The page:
When asked by a popular forum, which player I would most like to fill all eleven places in a hypothetical dream team, the answer was simple: John O’Shea.
The man is a genius, though not in the mold of Ronaldo or Messi, rather in a more homey, comforting way. His versatility is unique in its broadness, his touch underrated and his work ethic admirable. He used to play for my favorite football club.
When John O’Shea signed for Sunderland in July, I shed many tears. The Irishman holds a rightful place in the pantheon of great Manchester United moments – his last minute winner at Anfield prominent, as well as that gorgeous chip at Highbury. More emblematic though, of the John O’Shea who most fans know is a five minute cameo at White Hart Lane, when O’Shea finally completed the collection; left back, right back, center half, and then, at last, a place between the sticks.
Not many remember what happened after that, but I do. I remember him, denying Robbie Keane with his legs, and then, in the post match interview, claiming the clean sheet for his own. Even the fact that we were 4-0 up at the time doesn’t detract from my memory, though in all honesty, nothing could. That night at the Lane epitomized John O’Shea, the John O’Shea that Manchester United are in need of after Sunday’s injury fiasco.
Mind you, we’ve been through this before. Michael Carrick and Patrice Evra playing center half in 2009, Rio Ferdinand an ever present at left Twitter in the stands, and Tomasz Kuszczack, doing his level best to kill off those of us with weak, calorie bloated hearts.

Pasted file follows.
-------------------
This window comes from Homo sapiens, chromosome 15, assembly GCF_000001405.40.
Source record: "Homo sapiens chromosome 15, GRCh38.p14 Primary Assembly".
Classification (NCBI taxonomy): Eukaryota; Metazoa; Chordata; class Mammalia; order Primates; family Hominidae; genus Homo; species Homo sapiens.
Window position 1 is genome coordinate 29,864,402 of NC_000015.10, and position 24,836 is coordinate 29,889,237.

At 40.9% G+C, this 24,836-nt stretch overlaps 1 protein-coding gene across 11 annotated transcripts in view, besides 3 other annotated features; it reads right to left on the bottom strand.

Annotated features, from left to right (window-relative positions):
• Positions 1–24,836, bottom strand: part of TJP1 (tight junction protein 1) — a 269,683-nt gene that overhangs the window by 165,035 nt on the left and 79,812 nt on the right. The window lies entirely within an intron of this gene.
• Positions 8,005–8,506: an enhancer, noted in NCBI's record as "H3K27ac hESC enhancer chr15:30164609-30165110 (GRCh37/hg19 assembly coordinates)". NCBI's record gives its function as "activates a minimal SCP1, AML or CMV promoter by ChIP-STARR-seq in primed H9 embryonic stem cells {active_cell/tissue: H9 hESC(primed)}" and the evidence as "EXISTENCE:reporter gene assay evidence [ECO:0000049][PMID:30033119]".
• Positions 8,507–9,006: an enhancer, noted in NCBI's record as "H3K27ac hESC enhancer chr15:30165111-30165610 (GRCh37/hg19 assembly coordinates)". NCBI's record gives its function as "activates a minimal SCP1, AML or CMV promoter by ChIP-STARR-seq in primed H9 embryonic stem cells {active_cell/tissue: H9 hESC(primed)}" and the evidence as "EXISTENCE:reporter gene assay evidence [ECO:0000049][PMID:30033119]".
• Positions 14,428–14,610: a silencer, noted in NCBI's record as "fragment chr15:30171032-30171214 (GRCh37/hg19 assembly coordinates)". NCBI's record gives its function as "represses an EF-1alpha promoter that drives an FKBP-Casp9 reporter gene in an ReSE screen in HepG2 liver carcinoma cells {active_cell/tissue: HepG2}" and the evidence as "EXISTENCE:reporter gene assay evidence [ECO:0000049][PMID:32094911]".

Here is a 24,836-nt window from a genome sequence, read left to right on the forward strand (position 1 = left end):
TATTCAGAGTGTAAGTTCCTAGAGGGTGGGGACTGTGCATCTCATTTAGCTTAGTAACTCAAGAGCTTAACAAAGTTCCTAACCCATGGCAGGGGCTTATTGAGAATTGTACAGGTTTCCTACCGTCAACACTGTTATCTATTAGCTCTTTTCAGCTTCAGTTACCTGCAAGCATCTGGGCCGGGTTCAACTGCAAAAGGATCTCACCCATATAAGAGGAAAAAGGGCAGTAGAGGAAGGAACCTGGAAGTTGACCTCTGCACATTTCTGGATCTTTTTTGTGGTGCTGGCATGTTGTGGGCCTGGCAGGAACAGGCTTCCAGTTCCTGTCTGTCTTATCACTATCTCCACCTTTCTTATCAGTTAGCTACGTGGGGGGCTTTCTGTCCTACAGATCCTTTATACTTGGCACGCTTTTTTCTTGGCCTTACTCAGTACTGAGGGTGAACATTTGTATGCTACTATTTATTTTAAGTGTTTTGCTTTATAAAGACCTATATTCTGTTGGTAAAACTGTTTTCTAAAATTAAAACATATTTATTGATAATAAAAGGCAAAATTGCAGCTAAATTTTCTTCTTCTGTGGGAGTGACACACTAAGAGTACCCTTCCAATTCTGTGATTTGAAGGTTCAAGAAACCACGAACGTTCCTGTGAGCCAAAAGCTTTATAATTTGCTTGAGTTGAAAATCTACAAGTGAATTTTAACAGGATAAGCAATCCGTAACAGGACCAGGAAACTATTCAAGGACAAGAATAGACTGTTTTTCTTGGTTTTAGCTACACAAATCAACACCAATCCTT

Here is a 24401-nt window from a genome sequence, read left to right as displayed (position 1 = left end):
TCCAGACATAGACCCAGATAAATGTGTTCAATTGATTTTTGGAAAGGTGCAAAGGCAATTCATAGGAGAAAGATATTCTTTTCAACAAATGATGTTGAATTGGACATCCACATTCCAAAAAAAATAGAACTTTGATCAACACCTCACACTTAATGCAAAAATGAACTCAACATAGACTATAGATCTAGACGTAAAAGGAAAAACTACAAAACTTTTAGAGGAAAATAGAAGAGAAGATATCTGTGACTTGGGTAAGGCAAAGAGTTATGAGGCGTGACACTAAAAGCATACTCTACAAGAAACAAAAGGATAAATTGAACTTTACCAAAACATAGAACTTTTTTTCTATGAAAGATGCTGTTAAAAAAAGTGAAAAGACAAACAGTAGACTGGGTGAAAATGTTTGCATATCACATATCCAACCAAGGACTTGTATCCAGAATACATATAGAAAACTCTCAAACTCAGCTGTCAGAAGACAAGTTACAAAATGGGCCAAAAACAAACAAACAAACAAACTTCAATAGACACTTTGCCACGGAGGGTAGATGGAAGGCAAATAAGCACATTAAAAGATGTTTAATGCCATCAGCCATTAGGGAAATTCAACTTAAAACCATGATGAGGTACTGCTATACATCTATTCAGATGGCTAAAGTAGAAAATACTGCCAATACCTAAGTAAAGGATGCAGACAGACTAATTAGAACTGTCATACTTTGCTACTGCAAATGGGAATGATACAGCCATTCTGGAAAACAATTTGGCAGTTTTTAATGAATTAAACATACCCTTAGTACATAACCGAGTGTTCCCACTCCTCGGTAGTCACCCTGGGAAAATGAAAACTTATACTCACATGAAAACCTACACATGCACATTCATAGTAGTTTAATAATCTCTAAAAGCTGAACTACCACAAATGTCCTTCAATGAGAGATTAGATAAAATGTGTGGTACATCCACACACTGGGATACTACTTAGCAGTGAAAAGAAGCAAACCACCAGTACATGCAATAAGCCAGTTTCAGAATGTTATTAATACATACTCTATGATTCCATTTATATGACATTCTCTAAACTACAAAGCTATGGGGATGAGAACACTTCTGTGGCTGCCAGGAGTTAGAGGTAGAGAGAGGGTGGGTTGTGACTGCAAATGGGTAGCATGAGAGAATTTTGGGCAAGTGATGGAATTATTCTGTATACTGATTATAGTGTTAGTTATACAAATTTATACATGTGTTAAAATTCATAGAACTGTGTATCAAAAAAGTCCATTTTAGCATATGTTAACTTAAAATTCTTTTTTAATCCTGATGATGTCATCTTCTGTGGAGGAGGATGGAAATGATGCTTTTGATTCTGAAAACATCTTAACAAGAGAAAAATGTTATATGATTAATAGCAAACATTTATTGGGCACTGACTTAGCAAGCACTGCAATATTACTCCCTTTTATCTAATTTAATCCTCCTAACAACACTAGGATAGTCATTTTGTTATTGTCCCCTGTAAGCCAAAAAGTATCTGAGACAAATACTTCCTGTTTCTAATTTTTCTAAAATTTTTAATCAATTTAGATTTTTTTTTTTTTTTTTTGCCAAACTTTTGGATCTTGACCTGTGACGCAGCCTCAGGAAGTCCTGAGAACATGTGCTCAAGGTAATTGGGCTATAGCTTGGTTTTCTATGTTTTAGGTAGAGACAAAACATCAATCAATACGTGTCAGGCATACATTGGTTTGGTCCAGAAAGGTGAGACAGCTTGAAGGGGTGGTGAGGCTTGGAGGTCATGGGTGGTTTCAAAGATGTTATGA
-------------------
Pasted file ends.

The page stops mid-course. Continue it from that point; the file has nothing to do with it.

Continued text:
Even during those most unfortunate times though, we always had good old John O’Shea. O’Shea, who played in central midfield against Arsenal last season, O’Shea who looks set to languish in the Stadium of Light’s perpetual squalor for the remainder of his career.
While the retirements of Neville, Scholes and Van Der Sar dominated the summer’s footballing obituaries, it was O’Shea’s decision to leave which will cost us the most; the departure of a man who has at one point or another filled in for all three of those legendary ex players.
Now, at our time of need, with three of the starting back four out injured, there is no great big, almost huggable Irishman to bail us out. No bastion of versatility so able and willing as John Francis O’Shea. Unlike other defenders, his positional listing on Wikipedia bares no specific information. After “position” reads “defender.” Really though, it should simply say “player.”
Life without O’Shea is a strange and vexing proposition. It is one that has lurked, slyly in the darkest depths of my sleep, attempting to penetrate my sheep ridden mathematics with dastardly nightmares. Here though, in the rough and tumble world of Premiership football, there is no alarm clock to end the terror. The legend that is John O’Shea has departed Old Trafford for good, and only now are United starting to suffer from the terrible consequences.
While watching David De Gea’s sloth like dive and Shane Long’s trickling shot, that memory of White Hart Lane returned to me. It would be hyperbole to imply that John O’Shea might make a more fitting replacement for Van Der Sar than Atletico Madrid’s Europa League winning number one, but it would be a lie to claim that no such switch crossed my mind.
The clouds prowling above The Hawthornes on Sunday evening seemed darker than normal. A win had been well and truly tainted, what should have been joyous post match celebrations tempered. Despite the presence of fairly adequate replacement on the bench, O’Shea’s shadow darkened my mood.
There was one ray of light though, for another Irishman happened to be on form for United against the Baggies. O’Shea remains a legend, but he may well eventually be usurped by international forward and goalscoring legend, O’Gee.